Swann Galleries held its ninth African American Fine Art sale on October 7, 2010. This was the continuation of an on-going series of auctions devoted entirely to African-American fine art, beginning in February 2007. In comparison to American art, as a whole, African American art is still in its nascent stage as it relates to auctions. Because there has not been an extensive amount of African American art at auction, these works can still be acquired at very reasonable prices. Unfortunately, the art produced by African American artists is clearly undervalued by any standard of judgment. For the time being, many good to excellent works are affordable even for the beginning and mid-level private collector or smaller institutions that have included collecting works by African American artists as a part of their collection development policy goal.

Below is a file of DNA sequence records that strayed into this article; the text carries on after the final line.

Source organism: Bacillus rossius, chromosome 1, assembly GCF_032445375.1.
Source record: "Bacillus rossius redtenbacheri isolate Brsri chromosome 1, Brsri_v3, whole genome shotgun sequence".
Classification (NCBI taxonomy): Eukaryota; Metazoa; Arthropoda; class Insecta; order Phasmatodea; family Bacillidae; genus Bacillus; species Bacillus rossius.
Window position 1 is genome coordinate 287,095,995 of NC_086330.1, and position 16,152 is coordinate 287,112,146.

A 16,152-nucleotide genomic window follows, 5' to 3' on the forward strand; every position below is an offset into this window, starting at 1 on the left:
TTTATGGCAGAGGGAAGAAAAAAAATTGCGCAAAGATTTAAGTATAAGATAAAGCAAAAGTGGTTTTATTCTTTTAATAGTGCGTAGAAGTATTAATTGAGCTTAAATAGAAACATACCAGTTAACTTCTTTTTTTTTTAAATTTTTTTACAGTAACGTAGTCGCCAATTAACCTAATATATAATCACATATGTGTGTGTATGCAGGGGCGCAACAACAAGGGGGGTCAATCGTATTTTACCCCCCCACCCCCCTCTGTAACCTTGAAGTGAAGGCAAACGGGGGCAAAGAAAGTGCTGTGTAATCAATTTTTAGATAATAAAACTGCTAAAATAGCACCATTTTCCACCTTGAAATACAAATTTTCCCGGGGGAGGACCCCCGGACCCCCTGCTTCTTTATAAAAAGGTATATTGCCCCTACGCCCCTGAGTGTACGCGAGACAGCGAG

This most recent auction of 140 lots had a success rate of selling 2/3 of the lots, leaving 42 lots unsold. Questions abound as to the why the 42 lots did not sell. Is the economy still at an unsettling stage for the average collector in this area of collecting? Is it fair to assume that the highs and lows of the general financial market is reflected in the art market? Have the "investor-collector" and the "speculative-collector" become less visible as in the housing market? Are the results from this current art sale simply an overall trend or pattern in the area of fine art auctions? Were the available items not of interest based on style, subject matter, artist representation? In spite of the many questions, the results from art auctions can have a positive impact on an artist's financial future. Simply stated, when an artist's prices rise at auction, then the prices on new works sold by the artist or their dealer will also rise.